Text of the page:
When most people hear the word “mistress,” there is one face that comes to mind – actually, a face and a little blue dress. Yes, I’m talking about none other than Monica Lewinsky, whose name has at this point become almost synonymous with the word. (If, instead, the face that comes to mind when you hear the word mistress is either Anne Boleyn or Leanne Rimes, then perhaps I should have specified “people in Nielsen’s 18-49 demographic” when I said “most people.”)
But does Monica deserve to be the one face so closely associated with allegations of extramarital affairs? Say what you want about Monica (whether you think she was a poor young girl seduced by power or a harlot who deserves all the infamy), but the truth is, she wasn’t the only alleged Clinton mistress. It seems that, when high-profile personalities get accused of having affairs, there is usually one name that becomes the face of the rumored infidelity, even if there were allegedly many other women involved. For JFK, it’s Marilyn Monroe; for Eliot Spitzer, it’s Ashley DuPre (is anyone surprised that’s not her real name?). And for Bill Clinton, it’s Monica Lewinsky.
So why does one name stick, while the Gennifer Flowers of the world become mere footnotes of history, relegated to trivia night (when, in fact, Gennifer Flowers alleged she was involved with Clinton for 12 years, while Monica claimed only 10 encounters between 1995 and 1997)? This week’s episode explores the country’s need for one name to pin to a scandal.
Last week, the OPA associates took gladiating into their own hands when they flipped the mistress script, pinning Fitz’s affair on Jeannine and taking the title away from Olivia. And this week, we see the White House scrambling to make that name stick, while Olivia and our team rally around Jeannine, trying to change the narrative.
Whether or not Jeannine’s name sticks, our characters seem very aware of the fact that the country needs a name. Rowan, in what may be a perplexing attempt at fatherly love, reminds Cyrus that Jeannine’s name doesn’t lead the White House down the same dangerous path that Olivia’s would (a path involving lawsuits and congressional subcommittees, no doubt).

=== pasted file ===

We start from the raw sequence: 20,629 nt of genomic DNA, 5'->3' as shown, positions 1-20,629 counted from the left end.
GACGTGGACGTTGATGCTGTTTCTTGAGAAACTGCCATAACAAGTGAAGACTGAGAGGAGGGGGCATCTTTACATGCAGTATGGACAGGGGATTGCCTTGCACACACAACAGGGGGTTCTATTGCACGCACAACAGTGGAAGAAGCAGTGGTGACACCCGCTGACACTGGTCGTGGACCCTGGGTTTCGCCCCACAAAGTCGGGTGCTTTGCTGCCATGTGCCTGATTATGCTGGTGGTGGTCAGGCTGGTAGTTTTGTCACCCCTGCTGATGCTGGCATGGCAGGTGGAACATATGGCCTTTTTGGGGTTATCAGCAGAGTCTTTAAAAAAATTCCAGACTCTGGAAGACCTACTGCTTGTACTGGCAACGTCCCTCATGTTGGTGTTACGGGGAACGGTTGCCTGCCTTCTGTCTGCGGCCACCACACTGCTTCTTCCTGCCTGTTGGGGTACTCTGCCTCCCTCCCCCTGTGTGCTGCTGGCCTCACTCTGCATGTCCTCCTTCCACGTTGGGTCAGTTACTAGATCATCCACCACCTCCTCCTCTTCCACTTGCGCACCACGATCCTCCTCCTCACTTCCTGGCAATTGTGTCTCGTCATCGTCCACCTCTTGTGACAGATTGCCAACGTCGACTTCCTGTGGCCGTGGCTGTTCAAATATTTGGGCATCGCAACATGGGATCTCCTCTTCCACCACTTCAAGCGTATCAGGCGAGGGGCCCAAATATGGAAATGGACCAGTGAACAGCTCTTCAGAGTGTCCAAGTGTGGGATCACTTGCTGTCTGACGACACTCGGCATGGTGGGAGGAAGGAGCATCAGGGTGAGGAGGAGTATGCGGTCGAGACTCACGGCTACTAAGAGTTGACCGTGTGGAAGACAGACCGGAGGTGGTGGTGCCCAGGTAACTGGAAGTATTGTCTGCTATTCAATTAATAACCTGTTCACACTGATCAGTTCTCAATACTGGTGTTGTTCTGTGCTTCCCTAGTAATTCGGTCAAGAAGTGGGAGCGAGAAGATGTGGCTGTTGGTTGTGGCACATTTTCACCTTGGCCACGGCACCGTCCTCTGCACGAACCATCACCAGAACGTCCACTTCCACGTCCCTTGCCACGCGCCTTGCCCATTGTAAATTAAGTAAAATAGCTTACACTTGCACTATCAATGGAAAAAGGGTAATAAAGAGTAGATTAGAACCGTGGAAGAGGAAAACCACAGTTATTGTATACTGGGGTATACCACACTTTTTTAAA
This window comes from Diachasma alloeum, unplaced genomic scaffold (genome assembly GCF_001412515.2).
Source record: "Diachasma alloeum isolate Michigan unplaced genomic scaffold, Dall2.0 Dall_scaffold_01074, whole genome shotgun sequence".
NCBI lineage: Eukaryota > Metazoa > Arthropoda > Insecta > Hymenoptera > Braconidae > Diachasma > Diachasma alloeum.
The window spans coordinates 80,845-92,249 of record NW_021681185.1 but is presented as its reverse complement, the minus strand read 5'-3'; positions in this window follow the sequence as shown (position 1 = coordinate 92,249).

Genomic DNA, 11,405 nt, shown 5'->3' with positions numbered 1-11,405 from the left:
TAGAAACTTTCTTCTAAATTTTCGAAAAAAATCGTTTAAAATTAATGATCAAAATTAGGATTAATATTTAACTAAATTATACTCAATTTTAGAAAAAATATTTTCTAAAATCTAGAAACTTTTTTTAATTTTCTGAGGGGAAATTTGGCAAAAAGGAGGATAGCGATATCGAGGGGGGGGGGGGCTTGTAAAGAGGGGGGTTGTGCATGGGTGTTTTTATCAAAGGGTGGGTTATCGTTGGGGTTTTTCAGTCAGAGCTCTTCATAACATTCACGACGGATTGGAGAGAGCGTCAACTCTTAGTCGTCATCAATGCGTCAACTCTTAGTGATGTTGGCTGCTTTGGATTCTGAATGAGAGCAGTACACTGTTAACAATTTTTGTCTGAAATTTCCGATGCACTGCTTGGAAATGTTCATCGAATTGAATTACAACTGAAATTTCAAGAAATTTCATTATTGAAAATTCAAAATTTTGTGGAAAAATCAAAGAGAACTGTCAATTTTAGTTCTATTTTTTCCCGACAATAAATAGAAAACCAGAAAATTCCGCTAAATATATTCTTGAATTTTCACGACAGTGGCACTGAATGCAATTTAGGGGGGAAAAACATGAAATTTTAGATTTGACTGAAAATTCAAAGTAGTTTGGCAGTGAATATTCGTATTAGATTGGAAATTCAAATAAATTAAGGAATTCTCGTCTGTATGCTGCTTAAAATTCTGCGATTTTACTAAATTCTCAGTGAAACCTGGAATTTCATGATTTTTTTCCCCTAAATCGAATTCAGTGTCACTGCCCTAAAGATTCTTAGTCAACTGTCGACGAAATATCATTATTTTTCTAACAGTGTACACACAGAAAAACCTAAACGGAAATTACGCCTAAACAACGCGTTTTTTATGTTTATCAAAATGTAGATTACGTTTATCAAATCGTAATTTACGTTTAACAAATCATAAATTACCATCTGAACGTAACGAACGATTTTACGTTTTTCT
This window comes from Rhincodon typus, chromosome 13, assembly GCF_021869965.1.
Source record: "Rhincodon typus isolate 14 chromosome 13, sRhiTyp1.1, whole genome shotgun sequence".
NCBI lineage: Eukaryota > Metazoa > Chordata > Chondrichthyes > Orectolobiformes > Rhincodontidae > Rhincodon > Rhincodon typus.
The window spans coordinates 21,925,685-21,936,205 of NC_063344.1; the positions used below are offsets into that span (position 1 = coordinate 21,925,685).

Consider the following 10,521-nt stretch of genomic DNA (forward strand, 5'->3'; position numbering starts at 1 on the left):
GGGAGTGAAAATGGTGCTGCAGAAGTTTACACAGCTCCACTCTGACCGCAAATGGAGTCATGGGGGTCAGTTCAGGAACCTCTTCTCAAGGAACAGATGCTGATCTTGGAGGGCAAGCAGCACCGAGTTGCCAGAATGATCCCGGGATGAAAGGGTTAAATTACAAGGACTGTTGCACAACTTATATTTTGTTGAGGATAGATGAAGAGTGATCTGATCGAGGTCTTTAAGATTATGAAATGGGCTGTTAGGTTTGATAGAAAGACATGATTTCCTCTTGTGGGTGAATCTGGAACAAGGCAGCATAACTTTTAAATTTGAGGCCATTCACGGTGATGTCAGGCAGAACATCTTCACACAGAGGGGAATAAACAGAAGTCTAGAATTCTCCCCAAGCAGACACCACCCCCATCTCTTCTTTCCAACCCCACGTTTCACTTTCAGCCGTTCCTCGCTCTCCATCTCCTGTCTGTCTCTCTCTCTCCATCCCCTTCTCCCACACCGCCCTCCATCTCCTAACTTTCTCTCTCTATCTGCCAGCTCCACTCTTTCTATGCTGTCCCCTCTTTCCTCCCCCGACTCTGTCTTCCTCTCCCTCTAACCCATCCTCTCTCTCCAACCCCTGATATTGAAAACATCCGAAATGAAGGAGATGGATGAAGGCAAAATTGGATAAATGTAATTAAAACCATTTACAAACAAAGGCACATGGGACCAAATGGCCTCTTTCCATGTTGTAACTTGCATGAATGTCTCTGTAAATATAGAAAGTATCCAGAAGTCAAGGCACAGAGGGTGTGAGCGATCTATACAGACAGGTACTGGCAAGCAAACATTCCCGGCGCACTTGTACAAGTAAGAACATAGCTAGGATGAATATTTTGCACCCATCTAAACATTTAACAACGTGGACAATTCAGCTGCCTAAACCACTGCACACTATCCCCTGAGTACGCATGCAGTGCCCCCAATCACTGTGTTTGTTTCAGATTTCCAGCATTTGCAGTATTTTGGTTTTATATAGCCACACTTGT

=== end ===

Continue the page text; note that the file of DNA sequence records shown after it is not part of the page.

To that end, Mellie orchestrates a late-night meet-up to try to convince Jeannine to take responsibility for the affair and use it to her advantage. But whether or not Jeannine was intending to go that route, we will never know for sure, because Fitz pre-empts Jeannine’s live interview and pins the affair on Jeannine himself (in a trade for Jake – who’s alive!).
So, what can Jeannine expect now that she is (at least for now) the official face of Fitzgerald Grant’s infidelity? Based on the outcomes for alleged mistresses of the past, Jeannine will certainly get her book deal and a round of interviews, as promised. But what then?
Monica Lewinsky did her big interview with Barbara Walters and authorized a bestseller biography titled Monica’s Story in 1999. After that, there was a handbag line, a stint as spokeswoman for Jenny Craig, and later as host for a dating show called “Mr. Personality.” In 2006, Lewinsky graduated from the London School of Economics with a master’s degree in social psychology and has managed to stay out of the public eye, rarely photographed, since then.
It took Monica almost a decade to get back to what seems like a normal life (although who knows what it’s really like for Monica privately). So, will the round of interviews and a bestseller be worth it to Jeannine? And will history (or, at least, the rest of season three) show that Jeannine’s name will, in fact, stick to the scandal? Stay tuned!